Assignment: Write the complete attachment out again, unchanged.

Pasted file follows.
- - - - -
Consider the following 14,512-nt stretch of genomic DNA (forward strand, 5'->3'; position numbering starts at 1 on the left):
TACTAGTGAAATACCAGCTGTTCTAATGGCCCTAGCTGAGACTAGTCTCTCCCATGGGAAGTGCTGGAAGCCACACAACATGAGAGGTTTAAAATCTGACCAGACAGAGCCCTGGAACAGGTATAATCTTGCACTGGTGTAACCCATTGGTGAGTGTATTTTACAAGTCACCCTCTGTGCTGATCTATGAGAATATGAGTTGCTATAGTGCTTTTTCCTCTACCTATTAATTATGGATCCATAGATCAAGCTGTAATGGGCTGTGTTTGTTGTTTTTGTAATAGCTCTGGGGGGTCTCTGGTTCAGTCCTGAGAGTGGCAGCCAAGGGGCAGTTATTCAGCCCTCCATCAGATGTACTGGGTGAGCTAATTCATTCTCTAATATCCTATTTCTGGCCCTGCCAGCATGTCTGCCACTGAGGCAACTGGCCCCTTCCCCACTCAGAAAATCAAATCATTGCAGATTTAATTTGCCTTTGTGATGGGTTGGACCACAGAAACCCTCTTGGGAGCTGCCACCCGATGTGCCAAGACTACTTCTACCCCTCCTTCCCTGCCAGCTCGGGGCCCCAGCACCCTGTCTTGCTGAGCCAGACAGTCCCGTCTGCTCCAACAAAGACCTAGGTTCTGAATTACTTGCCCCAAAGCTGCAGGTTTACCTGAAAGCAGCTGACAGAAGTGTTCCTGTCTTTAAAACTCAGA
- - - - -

Consider the following 14,512-nt stretch of genomic DNA (forward strand, 5'->3'; position numbering starts at 1 on the left):
TACTAGTGAAATACCAGCTGTTCTAATGGCCCTAGCTGAGACTAGTCTCTCCCATGGGAAGTGCTGGAAGCCACACAACATGAGAGGTTTAAAATCTGACCAGACAGAGCCCTGGAACAGGTATAATCTTGCACTGGTGTAACCCATTGGTGAGTGTATTTTACAAGTCACCCTCTGTGCTGATCTATGAGAATATGAGTTGCTATAGTGCTTTTTCCTCTACCTATTAATTATGGATCCATAGATCAAGCTGTAATGGGCTGTGTTTGTTGTTTTTGTAATAGCTCTGGGGGGTCTCTGGTTCAGTCCTGAGAGTGGCAGCCAAGGGGCAGTTATTCAGCCCTCCATCAGATGTACTGGGTGAGCTAATTCATTCTCTAATATCCTATTTCTGGCCCTGCCAGCATGTCTGCCACTGAGGCAACTGGCCCCTTCCCCACTCAGAAAATCAAATCATTGCAGATTTAATTTGCCTTTGTGATGGGTTGGACCACAGAAACCCTCTTGGGAGCTGCCACCCGATGTGCCAAGACTACTTCTACCCCTCCTTCCCTGCCAGCTCGGGGCCCCAGCACCCTGTCTTGCTGAGCCAGACAGTCCCGTCTGCTCCAACAAAGACCTAGGTTCTGAATTACTTGCCCCAAAGCTGCAGGTTTACCTGAAAGCAGCTGACAGAAGTGTTCCTGTCTTTAAAACTCAGA